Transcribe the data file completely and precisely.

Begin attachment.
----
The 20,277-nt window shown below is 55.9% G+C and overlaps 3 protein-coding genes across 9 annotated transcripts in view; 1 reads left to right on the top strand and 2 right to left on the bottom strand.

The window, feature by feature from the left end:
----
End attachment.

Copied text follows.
The 20,277-nt window shown below is 55.9% G+C and overlaps 3 protein-coding genes across 9 annotated transcripts in view; 1 reads left to right on the top strand and 2 right to left on the bottom strand.

The window, feature by feature from the left end: